Anthony L. Forsythe, Sr., Petitioner v. Unemployment Compensation Board of Review, Respondent

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Commonwealth Court of Pennsylvania.

Anthony L. Forsythe, Sr., Petitioner v. Unemployment Compensation Board of Review, Respondent

No. 747 C.D. 2017

Decided: February 02, 2018

BEFORE: HONORABLE RENÉE COHN JUBELIRER, Judge HONORABLE P. KEVIN BROBSON, Judge HONORABLE DAN PELLEGRINI, Senior Judge

OPINION NOT REPORTED

Anthony L. Forsythe, Sr., (Claimant), pro se, petitions for review of the May 5, 2017 Order of the Unemployment Compensation (UC) Board of Review (Board) affirming a UC Referee's (Referee) Decision finding Claimant ineligible for UC benefits pursuant to Section 402(e) of the UC Law (Law)1 because he engaged in willful misconduct related to his work when he falsified a preventative maintenance report. On appeal, Claimant argues that: (1) the Board's findings are not supported by substantial competent evidence; (2) the Board erred in concluding that Claimant's actions constituted willful misconduct; and (3) he had good cause for his actions. Discerning no error, we affirm the Board's Order.

Claimant worked for Hain Pure Protein Corporation (Employer) from October 2015 until January 16, 2017, when he was suspended pending an investigation and subsequently discharged. At the time of his discharge, Claimant was a full-time maintenance technician, the duties of which include performing preventative maintenance on Employer's machines. Claimant filed an internet claim for UC benefits, stating that he was discharged for “signing a work order that wasn't completed do [sic] to the fact that the box machines were running.” (Internet Initial Claims, R. Item 2.) Employer responded that Claimant was discharged for signing off on documents indicating that he completed an inspection when, in fact, he had not and that Claimant admitted to falsifying documents. (Employer Questionnaire, R. Item 3.) The Erie UC Service Center found that Claimant was ineligible for benefits under Section 402(e) of the Law, concluding that Employer met its burden of proving that Claimant's actions constituted willful misconduct and that Claimant did not show good cause for his actions.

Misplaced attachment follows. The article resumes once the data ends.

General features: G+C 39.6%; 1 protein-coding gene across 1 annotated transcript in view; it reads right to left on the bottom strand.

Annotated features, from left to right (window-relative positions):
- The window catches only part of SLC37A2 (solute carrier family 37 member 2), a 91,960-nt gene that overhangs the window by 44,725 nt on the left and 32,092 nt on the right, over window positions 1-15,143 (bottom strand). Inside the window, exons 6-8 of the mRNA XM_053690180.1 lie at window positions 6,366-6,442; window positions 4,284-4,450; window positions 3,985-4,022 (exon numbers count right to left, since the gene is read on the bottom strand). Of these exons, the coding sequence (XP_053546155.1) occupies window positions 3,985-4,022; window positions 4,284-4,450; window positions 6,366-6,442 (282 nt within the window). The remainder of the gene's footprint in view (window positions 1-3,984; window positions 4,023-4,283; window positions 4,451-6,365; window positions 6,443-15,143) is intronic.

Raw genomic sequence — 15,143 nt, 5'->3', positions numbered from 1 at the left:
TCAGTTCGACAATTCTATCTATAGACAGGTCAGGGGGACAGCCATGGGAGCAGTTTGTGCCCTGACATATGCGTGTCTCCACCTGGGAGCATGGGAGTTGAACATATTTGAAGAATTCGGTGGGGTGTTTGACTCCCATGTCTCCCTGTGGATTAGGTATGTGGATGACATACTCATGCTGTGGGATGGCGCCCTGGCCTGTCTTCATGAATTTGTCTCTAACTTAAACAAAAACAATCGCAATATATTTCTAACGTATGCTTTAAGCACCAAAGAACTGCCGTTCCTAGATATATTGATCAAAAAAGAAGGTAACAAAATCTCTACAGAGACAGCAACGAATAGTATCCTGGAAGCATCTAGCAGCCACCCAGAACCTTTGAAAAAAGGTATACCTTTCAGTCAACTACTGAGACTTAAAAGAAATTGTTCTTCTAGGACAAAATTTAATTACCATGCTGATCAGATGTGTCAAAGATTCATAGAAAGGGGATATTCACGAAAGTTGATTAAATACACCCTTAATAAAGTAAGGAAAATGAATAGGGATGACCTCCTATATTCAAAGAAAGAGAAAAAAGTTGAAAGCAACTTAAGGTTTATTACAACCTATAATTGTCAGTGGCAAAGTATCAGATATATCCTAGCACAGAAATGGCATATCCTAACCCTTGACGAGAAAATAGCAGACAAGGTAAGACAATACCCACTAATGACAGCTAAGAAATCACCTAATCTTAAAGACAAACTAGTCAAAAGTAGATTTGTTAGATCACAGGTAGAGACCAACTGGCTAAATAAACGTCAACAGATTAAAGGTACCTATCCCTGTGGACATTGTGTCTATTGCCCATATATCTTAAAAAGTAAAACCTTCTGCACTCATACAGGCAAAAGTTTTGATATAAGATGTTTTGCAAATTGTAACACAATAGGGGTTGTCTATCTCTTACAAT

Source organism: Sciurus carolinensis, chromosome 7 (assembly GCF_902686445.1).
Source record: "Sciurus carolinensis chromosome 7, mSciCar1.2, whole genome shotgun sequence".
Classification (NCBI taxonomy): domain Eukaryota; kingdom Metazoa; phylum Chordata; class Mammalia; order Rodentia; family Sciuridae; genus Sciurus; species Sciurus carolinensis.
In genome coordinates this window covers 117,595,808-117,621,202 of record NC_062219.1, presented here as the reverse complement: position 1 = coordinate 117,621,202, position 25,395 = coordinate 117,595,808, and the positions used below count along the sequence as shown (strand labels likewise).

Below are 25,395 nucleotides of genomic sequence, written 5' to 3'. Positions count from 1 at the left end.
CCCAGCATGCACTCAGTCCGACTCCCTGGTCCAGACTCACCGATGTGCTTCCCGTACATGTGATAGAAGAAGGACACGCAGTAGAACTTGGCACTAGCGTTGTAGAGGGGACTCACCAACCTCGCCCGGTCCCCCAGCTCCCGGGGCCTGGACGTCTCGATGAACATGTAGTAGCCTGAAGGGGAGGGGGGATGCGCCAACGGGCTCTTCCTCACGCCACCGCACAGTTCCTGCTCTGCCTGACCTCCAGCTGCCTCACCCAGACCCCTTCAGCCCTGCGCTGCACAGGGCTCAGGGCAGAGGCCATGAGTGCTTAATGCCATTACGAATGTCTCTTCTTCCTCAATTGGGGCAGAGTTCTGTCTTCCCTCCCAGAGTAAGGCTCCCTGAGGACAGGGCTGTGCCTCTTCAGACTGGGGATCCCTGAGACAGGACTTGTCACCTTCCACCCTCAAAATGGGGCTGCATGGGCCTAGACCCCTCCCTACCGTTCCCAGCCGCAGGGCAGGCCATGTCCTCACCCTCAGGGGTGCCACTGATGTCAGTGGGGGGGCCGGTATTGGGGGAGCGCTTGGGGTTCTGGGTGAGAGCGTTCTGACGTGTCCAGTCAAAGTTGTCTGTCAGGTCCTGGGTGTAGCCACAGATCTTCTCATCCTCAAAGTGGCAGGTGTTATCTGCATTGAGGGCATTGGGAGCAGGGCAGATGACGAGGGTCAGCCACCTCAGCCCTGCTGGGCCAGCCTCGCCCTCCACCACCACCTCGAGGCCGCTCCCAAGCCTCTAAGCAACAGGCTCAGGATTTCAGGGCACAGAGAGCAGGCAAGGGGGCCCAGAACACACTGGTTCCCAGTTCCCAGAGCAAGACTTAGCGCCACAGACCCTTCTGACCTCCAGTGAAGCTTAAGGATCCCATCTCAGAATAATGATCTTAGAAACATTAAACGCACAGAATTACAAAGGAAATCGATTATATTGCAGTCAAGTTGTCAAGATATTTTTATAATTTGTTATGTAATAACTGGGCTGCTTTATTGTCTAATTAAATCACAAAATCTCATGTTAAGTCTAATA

Claimant appealed to the Referee. In his appeal to the Referee, Claimant stated that a maintenance manager had told the maintenance crew to visually inspect the machines if they were running at the time such that regular preventative maintenance could not be performed. (Claimant's Petition for Appeal, R. Item 5.) Claimant also stated that he did a visual preventative maintenance check of a certain machine but acknowledged that “maybe [he] didn [']t verbaly [sic] write it correctly on the sheet to there [sic] specs.” (Id.) A telephone hearing on Claimant's appeal was held before the Referee on March 16, 2017. (Notice of Hearing – Revised, R. Item 7.) Employer appeared with two witnesses: Human Resource (HR) Specialist and Maintenance Manager. Claimant appeared on his own behalf. Documentary evidence was also entered into evidence.2

Following the hearing, the Referee made the following findings of fact:

1. The claimant was last employed as a full-time maintenance technician by [Employer] from October 2015 until January 16, 2017, at a final rate of pay of $17.50 per hour.

2. Part of a maintenance technician's responsibility is to perform preventative maintenance on certain machines including greasing, oiling and cleaning.

3. Preventative maintenance assignments are given to the technician at the beginning of the week in which they are to be performed.

4. On or about January 9, 2017, the claimant was assigned preventative maintenance of a certain machine.

5. On January 15, 2017, the claimant signed and turned in a form indicating that he performed the preventative maintenance.